Clock Dial Description of Styles
When creating clocks it is a good idea to know all the options for the dial before deciding what clock to build. The dial is both the most important thing and also the most tricky at times when building a clock. It is most important because that is what people look at all day long. The dial makes or breaks the clock appearance. It is tricky because often what a customer wants for a project is no longer available. However the reverse is what needs to happen. Choices are from what is currently available and not so much what a customer really wants. This availability depends on the clock. For example, a floor clock has more dial options than a school house clock. The list below are the general types of dials available.
Paper Clock dial Description
The paper dials come square but have a round time track. It can be left as a square or it can be cut into a circle for a round dial application. Use spray glue to stick the paper stock dial onto a thin board or metal backing. These are quite versatile for a variety of clock types. Because they come in so many sizes and also available in ivory or white, paper dials are a popular choice. If you need an exact size or an off size that is unavailable, these are a great solution.
Round clock dial Description
The round metal dials may come with a protective plastic coating. Sometimes it is hard to tell it is there so if the dial seems to have scratches, it most likely has this coating. This needs to be taken off for the final clock project. Made of thin metal, it is possible to drill these out with holes for a clock key if working with a spring driven clock. Use dial key hole grommets to make the holes pretty after the drilling is done.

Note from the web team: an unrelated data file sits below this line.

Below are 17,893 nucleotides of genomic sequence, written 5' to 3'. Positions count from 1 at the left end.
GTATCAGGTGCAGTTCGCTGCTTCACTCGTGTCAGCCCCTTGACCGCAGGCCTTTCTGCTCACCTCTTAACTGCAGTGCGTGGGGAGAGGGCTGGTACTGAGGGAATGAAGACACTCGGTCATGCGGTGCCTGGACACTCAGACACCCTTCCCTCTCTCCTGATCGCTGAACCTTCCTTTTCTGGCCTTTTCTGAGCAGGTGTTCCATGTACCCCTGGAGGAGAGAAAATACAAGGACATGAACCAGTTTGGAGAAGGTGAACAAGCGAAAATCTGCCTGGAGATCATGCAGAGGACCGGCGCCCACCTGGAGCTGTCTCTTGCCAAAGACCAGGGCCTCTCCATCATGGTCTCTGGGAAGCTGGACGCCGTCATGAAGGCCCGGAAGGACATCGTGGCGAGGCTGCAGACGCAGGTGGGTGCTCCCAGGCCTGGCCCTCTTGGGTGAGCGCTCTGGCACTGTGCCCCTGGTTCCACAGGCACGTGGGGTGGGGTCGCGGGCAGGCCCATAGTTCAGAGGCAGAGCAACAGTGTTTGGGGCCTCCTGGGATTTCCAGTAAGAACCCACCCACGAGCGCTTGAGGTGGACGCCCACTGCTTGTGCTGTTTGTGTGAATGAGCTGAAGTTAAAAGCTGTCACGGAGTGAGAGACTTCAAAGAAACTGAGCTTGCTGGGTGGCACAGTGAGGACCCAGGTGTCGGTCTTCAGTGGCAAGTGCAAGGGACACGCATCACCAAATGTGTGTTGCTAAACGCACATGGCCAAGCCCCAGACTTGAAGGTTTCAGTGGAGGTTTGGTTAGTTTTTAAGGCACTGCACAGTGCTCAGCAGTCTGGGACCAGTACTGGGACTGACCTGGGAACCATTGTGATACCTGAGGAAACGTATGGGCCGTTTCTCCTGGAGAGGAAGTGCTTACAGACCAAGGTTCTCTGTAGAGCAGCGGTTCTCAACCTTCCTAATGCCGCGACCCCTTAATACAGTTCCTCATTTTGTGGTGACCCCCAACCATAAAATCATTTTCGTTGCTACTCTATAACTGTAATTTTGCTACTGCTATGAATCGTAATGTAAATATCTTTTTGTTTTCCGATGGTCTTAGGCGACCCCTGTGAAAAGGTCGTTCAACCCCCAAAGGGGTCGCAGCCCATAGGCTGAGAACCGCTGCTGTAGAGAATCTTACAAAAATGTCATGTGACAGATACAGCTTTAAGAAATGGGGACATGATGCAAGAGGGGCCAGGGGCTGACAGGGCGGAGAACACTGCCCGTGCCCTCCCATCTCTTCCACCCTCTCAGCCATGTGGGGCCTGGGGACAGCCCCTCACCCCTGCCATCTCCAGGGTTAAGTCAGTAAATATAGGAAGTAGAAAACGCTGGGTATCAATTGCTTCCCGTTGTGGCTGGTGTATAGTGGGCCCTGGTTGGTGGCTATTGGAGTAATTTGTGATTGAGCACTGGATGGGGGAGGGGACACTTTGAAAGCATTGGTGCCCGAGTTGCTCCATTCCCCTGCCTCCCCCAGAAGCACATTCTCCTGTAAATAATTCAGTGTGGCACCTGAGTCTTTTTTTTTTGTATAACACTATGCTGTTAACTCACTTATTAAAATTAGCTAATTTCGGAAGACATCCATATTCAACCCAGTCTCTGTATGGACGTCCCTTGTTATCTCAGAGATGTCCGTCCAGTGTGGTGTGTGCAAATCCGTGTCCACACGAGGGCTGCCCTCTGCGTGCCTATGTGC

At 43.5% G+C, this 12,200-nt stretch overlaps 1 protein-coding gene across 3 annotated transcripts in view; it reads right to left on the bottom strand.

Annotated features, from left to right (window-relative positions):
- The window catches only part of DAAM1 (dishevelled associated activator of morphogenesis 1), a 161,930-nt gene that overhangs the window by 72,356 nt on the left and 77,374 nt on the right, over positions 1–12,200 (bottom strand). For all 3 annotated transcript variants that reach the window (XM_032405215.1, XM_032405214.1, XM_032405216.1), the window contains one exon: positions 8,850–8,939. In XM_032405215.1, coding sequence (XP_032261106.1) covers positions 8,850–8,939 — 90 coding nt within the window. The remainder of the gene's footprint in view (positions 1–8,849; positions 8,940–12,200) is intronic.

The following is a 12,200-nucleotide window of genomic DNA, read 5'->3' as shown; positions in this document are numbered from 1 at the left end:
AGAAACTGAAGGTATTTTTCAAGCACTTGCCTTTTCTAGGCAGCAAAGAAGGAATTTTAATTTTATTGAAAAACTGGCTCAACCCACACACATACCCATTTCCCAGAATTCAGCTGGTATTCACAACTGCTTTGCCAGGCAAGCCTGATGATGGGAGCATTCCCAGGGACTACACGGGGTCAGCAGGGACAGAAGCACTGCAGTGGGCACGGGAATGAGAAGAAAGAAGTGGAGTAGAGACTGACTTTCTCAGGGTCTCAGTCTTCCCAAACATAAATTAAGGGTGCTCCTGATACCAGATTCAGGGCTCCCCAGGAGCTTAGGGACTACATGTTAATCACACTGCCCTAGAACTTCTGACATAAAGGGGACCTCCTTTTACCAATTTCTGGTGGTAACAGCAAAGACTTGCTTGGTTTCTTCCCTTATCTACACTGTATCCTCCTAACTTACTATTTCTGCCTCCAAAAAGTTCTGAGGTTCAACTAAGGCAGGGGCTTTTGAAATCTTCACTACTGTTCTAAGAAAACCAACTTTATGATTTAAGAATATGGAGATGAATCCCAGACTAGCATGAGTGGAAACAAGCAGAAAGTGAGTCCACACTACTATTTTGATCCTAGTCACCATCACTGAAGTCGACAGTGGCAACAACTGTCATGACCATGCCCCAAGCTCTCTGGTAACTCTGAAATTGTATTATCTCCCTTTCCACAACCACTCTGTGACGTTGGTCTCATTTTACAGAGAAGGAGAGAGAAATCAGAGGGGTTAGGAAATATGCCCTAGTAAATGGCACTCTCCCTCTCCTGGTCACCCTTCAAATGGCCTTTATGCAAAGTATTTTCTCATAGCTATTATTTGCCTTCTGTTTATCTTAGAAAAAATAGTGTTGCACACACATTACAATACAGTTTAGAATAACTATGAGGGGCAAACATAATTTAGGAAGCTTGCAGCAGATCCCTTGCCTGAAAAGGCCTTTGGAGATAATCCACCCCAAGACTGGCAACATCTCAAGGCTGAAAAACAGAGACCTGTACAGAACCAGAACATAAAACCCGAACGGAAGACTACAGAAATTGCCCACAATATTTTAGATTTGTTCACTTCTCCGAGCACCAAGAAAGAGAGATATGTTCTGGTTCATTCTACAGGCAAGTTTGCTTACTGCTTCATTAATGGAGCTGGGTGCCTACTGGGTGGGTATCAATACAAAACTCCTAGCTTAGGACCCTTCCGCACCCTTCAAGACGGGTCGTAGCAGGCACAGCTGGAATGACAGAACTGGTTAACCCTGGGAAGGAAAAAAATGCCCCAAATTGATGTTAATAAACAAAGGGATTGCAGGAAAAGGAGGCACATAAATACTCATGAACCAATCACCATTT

Square clock dials
You can drill Square dials for the winding of a spring driven clock. Drill 3/8 holes where the key will go through the dial to wind the clock. Key hole grommets make the holes look good when done. Usually the metal dials are made from thin metal, and the size and color elections are few. If the size is not available in metal, please consider paper dials instead. These come in many sizes, and are available in white or ivory color, and Roman or Arabic numerals.
Dial with Bezels
A dial and bezel combination is the hardest one to come up with by far. The usual intent is creating an antique mantle clock. This is usually quite frustrating due to lack of availability. To find a dial / glass / bezel / dial pan combination in the right size, with a hinge, in a specific design is not easy. In fact, it is probably impossible. The best thing to do is to choose any other clock style to make. Best to stay clear of mantle clocks that would require this dial style.
Phase of the Moon
The clock moon dials are for floor clocks usually. The standard size is 11 x 15 1/2 inches. So the base of the dial is 11" square and then add a 4 1/2 inch hump on the top for the lunar disk. There are a few other sizes, however this size is the industry standard for the most part. This is a good thing because if your building a clock from kit plans, the odds are very good this dial is the size that they recommend using. For example, the likelihood of obtaining a dial that will be perfect for the project is much higher than trying to build a mantle clock.
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